And in a way, I said all of that to say this: hey, look, Eckhart is talking about apocalyptic collapse again. I’ve quoted his apocalyptic observations before. Now here’s a new one, appearing in a recent interview for The Huffington Post that was conducted by Arianna Huffington herself (who has headlined with him at the Wisdom 2.0 Conference). I never fail to find it fascinating when he says things like what’s quoted below, because although on one level he might be taken as just another spiritual guru who is barking about the supposed imminent end of the world and possible advent of a new spiritual age involving a forward leap in consciousness, on another he is truly saying something insightful when he links the age-old nondual realization about the fraught relationship between ego and world, self and other, inner and outer — and about the ground reality that encompasses and gives rise to both — to the quite real disruptions that are visibly attending our ongoing journey into formerly unknown realms and configurations of technological, ecological, economic, and sociological reality on a new planetary scale. Which is all to say that I find his words well worth attending to, not least because he offers not a rosy optimism but an honest recognition that we may well fail the challenge:

Collectively, we are at a point where the old — I call it the old, dysfunctional, egoic state of consciousness — has become extremely dangerous. We can go back 100 years ago, which is 1914, when World War I started, and that was the first time humans fully realized how insane warfare was because of all the advances in technology that had happened by that time. Millions upon millions of people died in World War I from chemical warfare, tanks, poison gas, machine guns and all the other clever inventions of the egoic mind. That was the first time we realized the magnitude of the dysfunction in the collective consciousness, as it became amplified by the advances in science and technology.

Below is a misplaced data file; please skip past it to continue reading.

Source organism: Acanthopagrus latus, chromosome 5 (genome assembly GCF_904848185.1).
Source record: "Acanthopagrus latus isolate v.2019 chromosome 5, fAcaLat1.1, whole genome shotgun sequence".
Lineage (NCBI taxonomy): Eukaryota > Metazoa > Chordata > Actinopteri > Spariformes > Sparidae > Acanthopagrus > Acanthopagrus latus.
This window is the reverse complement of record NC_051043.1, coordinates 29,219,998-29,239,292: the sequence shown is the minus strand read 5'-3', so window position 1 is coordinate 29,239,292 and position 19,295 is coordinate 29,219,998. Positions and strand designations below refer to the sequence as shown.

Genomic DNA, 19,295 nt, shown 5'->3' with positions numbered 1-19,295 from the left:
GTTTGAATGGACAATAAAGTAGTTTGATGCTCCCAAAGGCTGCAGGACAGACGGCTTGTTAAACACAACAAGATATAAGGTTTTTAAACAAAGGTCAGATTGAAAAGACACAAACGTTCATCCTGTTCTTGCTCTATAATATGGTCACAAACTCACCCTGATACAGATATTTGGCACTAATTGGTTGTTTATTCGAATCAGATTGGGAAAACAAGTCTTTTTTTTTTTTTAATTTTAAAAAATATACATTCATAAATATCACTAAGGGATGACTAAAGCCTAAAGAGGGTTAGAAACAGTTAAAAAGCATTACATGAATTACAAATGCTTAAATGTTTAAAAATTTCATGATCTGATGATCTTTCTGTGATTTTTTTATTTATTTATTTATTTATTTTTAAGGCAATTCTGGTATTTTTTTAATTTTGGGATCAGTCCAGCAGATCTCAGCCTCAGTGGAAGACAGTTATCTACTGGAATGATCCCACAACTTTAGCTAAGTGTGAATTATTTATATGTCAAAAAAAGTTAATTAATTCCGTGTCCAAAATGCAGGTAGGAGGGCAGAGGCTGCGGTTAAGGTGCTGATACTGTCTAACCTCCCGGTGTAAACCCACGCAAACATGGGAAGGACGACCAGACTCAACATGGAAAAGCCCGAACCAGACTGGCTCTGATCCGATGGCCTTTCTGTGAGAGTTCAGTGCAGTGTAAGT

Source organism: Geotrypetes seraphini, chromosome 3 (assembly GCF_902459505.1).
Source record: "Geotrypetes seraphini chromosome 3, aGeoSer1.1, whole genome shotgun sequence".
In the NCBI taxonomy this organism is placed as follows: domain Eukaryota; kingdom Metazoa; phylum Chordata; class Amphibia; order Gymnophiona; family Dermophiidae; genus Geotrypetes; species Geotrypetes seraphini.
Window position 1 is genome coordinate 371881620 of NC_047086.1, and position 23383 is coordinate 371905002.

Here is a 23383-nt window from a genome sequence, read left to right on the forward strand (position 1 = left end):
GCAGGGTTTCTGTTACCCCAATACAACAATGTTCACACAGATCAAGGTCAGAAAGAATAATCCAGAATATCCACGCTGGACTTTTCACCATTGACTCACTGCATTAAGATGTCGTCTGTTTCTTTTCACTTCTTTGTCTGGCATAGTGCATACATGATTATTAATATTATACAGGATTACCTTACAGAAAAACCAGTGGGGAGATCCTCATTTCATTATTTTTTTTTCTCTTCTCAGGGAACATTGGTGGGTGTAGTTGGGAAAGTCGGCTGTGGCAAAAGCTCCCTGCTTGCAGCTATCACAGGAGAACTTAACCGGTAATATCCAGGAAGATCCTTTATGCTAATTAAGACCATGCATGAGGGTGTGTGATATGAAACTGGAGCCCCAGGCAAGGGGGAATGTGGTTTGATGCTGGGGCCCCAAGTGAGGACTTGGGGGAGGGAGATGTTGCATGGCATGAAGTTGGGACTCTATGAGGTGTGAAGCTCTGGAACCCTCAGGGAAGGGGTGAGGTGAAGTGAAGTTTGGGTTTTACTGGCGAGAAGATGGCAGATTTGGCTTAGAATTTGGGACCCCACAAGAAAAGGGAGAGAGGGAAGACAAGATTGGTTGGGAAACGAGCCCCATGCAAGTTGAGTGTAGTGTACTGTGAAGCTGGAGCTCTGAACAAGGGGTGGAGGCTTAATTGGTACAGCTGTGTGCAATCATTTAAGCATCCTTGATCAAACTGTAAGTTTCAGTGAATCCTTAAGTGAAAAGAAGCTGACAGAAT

We have reached a point now where if there’s no shift in consciousness away from the dysfunctional, egoic state that generates all that insanity, then humans would most likely destroy themselves, or at least bring about a complete collapse of civilization. We have arrived at a point of great danger, collectively, but danger also means great opportunity for change. There’s a fundamental universal truth, and that is humans do not change until they reach a point of crisis. That applies not only to individuals, but it also applies to humanity as a whole. It’s only when we reach a state of crisis, the suffering that it produces creates the impetus behind the shift in consciousness. This is the point that we have reached now, and we’ve been moving towards this for the past 100 years. This is why so many people are now ready to undergo that shift.